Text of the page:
What a week so far. The S&P 500 did something on Wednesday that we have not seen in nearly four months: It had a "volatile" day, defined as rising or falling more than 1%. In this case, it was a down 3% day, which we have not experienced since last Feb. 8. As if that was not bad enough to elicit fears, that decline was followed Thursday by a 2% loss. The last time we saw anything close was on Feb. 2 (down 2.12%) and Feb. 5 (down 4.1%).
I'd forgotten about that early February period, as I suspect many other investors have as well. However, looking back at the data now, it was quite remarkable and a needed reminder about how volatile markets can be.
From Jan. 26 to March 9, a span of 30 trading days, the S&P 500 rose or fell at least 1% 17 times. All of those ups and downs ended up producing a rather small 2.1% loss over the period. From Feb. 2 to Feb. 14, the S&P 500 had eight volatile days out of 10 total trading days, and the end result was a 2.8% loss. It can happen, and it will happen again
I suspect we may be back in another one of those "buckle your seat belt" periods, and frankly, I've been surprised about the relative calm we enjoyed between mid-June and this week. One thing that this type of environment can produce is opportunity in deep-value land; smaller and more distressed names are often the first to be jettisoned.
While I have not seen anything very interesting yet in small-value land as a result of this week's activity, I do note that Newell Brands (NWL) continues to take it on the chin. It is down about 18% over the past month, now yields 5.2% and trades at about 7.5x next year's consensus estimates. Only the patient investor should apply, those who don't mind taking a chance on a dog with fleas.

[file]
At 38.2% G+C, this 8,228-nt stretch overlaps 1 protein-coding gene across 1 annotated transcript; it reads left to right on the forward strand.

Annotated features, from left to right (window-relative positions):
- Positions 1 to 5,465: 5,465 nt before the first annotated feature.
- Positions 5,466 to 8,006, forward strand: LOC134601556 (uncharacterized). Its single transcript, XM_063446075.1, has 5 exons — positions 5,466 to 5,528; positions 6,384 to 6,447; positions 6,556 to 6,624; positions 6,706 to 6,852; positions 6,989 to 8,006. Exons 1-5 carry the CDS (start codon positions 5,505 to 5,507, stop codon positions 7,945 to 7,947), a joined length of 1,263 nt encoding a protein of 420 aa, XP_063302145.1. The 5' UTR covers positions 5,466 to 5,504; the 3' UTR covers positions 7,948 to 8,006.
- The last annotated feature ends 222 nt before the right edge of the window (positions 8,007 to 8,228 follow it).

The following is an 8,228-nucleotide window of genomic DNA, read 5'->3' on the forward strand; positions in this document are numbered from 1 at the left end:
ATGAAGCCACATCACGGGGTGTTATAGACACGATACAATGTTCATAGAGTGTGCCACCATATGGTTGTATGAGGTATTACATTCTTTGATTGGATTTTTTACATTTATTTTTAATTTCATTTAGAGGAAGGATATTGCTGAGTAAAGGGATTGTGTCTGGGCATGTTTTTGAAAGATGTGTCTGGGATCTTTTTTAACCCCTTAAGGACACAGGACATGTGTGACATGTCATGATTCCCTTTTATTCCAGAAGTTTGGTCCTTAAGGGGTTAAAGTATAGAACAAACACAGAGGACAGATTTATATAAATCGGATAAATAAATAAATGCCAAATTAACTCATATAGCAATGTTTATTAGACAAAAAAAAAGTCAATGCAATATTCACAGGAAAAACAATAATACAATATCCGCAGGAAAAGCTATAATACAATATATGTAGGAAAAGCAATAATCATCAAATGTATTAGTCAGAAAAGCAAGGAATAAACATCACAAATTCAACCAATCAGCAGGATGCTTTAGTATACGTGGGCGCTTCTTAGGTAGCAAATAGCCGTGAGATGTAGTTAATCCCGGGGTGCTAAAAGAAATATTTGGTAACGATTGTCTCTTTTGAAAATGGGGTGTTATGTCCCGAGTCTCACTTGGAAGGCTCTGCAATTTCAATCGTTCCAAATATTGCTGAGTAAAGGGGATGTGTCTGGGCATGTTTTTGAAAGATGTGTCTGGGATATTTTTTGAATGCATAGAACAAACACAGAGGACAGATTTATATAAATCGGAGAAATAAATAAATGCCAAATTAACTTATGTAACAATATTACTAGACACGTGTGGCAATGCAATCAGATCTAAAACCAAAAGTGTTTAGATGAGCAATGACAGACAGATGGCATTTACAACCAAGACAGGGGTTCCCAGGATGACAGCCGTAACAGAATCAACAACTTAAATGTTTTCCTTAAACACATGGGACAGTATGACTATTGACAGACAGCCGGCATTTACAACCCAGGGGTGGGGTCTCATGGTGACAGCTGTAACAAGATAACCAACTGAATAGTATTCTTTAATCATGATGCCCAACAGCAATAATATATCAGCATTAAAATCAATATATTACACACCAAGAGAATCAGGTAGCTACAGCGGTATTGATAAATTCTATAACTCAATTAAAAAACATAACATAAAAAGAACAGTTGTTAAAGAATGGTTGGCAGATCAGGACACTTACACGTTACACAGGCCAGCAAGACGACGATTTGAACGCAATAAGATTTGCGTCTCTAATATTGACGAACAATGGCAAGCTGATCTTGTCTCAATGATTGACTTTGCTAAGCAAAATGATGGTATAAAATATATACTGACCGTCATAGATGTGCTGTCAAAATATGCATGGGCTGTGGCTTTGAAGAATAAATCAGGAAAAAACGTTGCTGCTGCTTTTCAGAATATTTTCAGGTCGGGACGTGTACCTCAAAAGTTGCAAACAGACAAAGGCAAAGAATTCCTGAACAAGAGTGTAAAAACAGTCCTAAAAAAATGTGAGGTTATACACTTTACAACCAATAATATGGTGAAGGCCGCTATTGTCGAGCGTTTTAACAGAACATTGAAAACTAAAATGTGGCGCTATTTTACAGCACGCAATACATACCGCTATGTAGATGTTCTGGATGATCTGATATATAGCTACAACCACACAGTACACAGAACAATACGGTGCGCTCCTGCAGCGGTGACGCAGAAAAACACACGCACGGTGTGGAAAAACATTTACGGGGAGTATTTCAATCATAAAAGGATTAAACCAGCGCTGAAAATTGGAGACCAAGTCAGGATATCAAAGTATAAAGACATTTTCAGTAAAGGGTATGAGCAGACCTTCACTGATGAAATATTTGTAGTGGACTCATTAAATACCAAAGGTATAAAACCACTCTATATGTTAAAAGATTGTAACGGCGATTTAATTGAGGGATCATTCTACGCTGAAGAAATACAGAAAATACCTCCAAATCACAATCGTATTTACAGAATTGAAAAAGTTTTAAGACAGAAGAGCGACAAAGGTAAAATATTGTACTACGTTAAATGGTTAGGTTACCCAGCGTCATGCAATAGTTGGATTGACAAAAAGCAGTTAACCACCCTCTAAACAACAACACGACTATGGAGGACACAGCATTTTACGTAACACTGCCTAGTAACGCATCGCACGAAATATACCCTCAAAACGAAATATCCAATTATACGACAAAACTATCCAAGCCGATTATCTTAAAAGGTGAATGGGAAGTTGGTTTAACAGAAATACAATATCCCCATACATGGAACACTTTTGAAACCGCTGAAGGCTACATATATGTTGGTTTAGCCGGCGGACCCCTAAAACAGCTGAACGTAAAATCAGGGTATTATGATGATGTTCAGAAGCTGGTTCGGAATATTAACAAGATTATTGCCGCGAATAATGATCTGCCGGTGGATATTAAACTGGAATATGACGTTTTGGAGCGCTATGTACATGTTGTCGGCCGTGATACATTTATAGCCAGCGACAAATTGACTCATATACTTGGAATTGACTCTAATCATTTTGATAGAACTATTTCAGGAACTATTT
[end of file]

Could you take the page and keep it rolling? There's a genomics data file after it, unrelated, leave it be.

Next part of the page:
Elsewhere, we learned that the inevitable is on the cusp of happening, as beleaguered Sears Holdings (SHLD) reportedly is preparing to file bankruptcy. This situation has been like watching a train that you knew with certainty was limping its way toward a wreck. The conductor didn't want to believe it, nor did the passengers, but as an observer, you could see the inevitability. Sears has lingered far longer than it should have, and it's a sad story in many ways, some of them nostalgic.
There was a time when the value crowd was a huge proponent of SHLD due primarily to the perceived value of the company's real estate holdings, which ended up being well overestimated in my view. Ultimately, Seritage Growth Properties (SRG) was formed in order to "unlock" this value, but it now also faces the potential repercussions of a Sears Holdings bankruptcy, holding the master lease on 230 stores leased to the troubled retailer.
I suspect we are not done yet with retailer bankruptcies, and still believe that J.C. Penney Co. (JCP) is also on the same track as Sears. It's only a matter of time.